As I keep wrapped the jacket around the book, and placed it back on my shelf - I knew, I will revisit it once more; sometime in the distant future. There are some chapters, some paragraphs that will continue to haunt and make me reread them. I am sure of it, and I look forward eagerly to that delectable pleasure, whenever that happens.
God bless…
Yours in mortality,
Bala

The Blonde story.

The Blonde story..
What is it about Blondes? I remember reading Annete Kuhn, a respected feminist critique of films define three types of Blonde stereotypes that have profoundly affected western culture’s perception of women with light or yellow colored hair:
a. Ice-cold Blonde: a blonde who hides a fire beneath an exterior of coldness.
b. Blonde bombshell: a blonde with explosive sexuality and is available to men at a price.
c. Dumb blonde: a blonde with an overt and natural sexuality and a profound manifestation of ignorance.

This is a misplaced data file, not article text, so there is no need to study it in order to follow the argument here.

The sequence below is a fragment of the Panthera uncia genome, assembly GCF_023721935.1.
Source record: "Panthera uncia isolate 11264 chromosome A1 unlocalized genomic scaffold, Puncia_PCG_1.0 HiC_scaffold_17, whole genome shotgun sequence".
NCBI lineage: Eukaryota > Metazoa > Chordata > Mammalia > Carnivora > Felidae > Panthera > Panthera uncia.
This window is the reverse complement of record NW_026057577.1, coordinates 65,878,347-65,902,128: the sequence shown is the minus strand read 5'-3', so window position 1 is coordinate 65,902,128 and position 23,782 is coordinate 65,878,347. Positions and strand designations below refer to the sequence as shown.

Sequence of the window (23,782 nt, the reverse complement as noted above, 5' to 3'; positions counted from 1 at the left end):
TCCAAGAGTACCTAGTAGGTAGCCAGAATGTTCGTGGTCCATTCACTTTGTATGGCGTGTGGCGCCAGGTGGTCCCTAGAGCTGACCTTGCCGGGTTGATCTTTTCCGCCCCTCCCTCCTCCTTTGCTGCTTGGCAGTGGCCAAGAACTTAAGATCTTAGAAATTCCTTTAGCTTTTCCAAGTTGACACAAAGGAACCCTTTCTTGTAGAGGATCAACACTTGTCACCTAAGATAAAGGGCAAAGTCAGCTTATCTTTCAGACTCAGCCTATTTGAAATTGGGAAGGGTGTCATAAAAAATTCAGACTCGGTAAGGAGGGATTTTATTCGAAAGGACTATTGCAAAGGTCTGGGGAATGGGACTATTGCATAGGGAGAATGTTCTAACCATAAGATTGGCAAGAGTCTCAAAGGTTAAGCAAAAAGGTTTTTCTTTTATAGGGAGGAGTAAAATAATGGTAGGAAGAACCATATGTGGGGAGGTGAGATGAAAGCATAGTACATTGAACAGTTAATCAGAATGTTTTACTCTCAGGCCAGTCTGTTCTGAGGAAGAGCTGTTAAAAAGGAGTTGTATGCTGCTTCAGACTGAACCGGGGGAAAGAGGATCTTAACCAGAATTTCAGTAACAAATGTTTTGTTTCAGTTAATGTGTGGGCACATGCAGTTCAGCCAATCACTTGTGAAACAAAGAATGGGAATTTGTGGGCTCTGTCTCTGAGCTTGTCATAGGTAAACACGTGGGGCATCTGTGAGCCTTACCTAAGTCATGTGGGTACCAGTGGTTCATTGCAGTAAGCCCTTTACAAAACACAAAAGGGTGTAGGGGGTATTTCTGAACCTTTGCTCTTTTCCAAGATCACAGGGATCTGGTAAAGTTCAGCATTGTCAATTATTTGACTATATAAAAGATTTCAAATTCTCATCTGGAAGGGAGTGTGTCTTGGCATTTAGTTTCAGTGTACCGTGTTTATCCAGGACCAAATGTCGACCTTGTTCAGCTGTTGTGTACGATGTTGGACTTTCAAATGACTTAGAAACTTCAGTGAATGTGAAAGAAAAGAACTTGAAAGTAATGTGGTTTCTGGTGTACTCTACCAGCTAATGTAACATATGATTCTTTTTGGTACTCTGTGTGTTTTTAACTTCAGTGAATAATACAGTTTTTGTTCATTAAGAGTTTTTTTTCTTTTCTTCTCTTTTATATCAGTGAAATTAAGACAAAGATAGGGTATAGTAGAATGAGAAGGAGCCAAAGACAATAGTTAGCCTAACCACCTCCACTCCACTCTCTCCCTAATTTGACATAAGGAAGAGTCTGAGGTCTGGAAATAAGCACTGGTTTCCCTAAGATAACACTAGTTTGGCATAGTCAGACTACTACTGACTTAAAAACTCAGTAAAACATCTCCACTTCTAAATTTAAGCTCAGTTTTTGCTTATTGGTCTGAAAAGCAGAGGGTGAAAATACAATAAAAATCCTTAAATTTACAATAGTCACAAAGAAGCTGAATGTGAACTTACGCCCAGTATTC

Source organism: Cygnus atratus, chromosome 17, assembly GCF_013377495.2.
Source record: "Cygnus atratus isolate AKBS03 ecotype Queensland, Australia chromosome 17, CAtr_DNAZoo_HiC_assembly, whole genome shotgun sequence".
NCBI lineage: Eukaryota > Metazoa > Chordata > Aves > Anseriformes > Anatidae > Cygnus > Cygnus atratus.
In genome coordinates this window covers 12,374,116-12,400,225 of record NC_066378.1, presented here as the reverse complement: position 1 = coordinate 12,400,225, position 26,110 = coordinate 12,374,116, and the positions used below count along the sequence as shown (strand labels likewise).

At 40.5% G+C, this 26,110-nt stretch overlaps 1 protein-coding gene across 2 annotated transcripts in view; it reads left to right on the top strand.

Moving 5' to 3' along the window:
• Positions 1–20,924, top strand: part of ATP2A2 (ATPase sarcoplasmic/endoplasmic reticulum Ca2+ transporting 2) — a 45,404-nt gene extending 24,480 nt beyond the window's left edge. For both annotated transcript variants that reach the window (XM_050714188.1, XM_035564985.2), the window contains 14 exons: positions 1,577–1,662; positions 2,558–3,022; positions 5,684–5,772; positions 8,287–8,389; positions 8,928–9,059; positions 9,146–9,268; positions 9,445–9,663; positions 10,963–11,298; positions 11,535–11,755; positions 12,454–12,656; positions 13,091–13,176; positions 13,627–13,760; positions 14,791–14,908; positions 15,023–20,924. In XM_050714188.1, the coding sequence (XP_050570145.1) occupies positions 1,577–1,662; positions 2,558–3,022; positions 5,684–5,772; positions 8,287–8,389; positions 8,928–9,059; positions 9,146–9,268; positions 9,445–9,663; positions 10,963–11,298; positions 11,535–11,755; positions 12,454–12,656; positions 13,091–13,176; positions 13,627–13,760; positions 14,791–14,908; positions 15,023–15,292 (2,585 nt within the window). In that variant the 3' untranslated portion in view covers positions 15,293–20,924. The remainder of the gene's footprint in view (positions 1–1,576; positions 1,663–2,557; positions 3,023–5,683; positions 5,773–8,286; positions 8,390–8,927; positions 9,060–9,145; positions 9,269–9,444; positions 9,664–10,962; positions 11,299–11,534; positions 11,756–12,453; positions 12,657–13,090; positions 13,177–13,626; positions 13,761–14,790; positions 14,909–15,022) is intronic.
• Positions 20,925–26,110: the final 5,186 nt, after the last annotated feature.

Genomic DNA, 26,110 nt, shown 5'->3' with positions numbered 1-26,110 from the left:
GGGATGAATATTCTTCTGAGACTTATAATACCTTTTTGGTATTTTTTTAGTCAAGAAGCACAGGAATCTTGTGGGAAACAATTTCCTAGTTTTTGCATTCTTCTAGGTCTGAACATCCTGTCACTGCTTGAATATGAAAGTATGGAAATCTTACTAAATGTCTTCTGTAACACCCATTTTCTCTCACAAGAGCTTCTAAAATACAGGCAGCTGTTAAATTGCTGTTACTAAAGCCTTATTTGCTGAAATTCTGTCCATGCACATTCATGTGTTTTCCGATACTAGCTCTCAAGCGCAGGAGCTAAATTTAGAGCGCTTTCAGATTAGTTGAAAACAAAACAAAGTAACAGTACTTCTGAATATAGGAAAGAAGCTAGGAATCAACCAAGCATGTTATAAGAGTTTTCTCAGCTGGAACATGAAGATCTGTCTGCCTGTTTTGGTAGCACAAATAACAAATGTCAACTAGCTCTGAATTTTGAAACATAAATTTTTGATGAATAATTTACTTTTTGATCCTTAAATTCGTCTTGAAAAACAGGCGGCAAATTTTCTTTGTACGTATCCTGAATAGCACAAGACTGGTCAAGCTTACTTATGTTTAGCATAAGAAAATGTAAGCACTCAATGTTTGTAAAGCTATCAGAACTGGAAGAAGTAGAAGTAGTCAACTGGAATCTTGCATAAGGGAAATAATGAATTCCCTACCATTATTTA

The common denominator running through all three categories is that Blondes are physically stunning, and no man can pretend to turn away his face from her without casting a surreptiously glance at her magnetic attraction, or experiencing a soul cuddling desire to possess her. A blonde girl with a buxom body coupled with deep blue eyes attracts Male attention like no other category of the feminine sex. Something to do with genetics, I guess…Male testosterone whizzes past its flood gates in a mad rush when masculinity encounters a blonde. It is interesting though to note that it was in a French play performed in 1775, that a courtesan named Rosalie Duthe (a Blonde obviously) was for the first time satirized as “dumb blonde” for the simple reason that she paused for a long time before she uttered any dialogue on stage. She was literally acted dumb or mute; and male audiences found the gesture extremely funny, and in convoluted way vindicated their belief ,that women, however beautiful cannot match up to their intelligence quotients; and will always have to remain the intellectually submissive and sexually satisfying gender. Not surprisingly, the play ran to packed audiences for four continuous seasons. Male chauvinism at its best!! Dumb blonde has however no proven scientific psychological cause whatsoever, or nobody has any reason for why such an opinion exists; but it quite unbelievable how pervasive this notion is in all sections of social, professional and personal life. In psychometric tests, Psychologists are puzzled when blondes are rated less competent intellectually among a choice of Blacks, Brunettes and light haired. And Dumb Blonde jokes are as much part of cultural idiom as anything else. Interestingly, however, Men advocate a reason for Blondes not needing to be intelligent; and the line of reasoning goes like this: Why should one cultivate intelligence if success could be achieved by simply being physically attractive or capable? Not necessarily applicable to Blondes, but we have “Dumb Athletes” as well. They are great when are taken on their physical value, but talk to them at a plane above that, and they woefully fall short of requirements. I don’t necessarily buy this reasoning, but this was epitomized or shall I say immortalized by Marylyn Monroe (arguably the most famous blonde in recorded history) in her movie “Diamonds are a girl’s best friend”. In this picture, her fiancée’s father hates her initially for her lack of intelligence; but eventually realizes that he was wrong in his assessment, and asks her why she continues to pretend dumb. To which Ms. Monroe famously answers “Men prefer me this way…”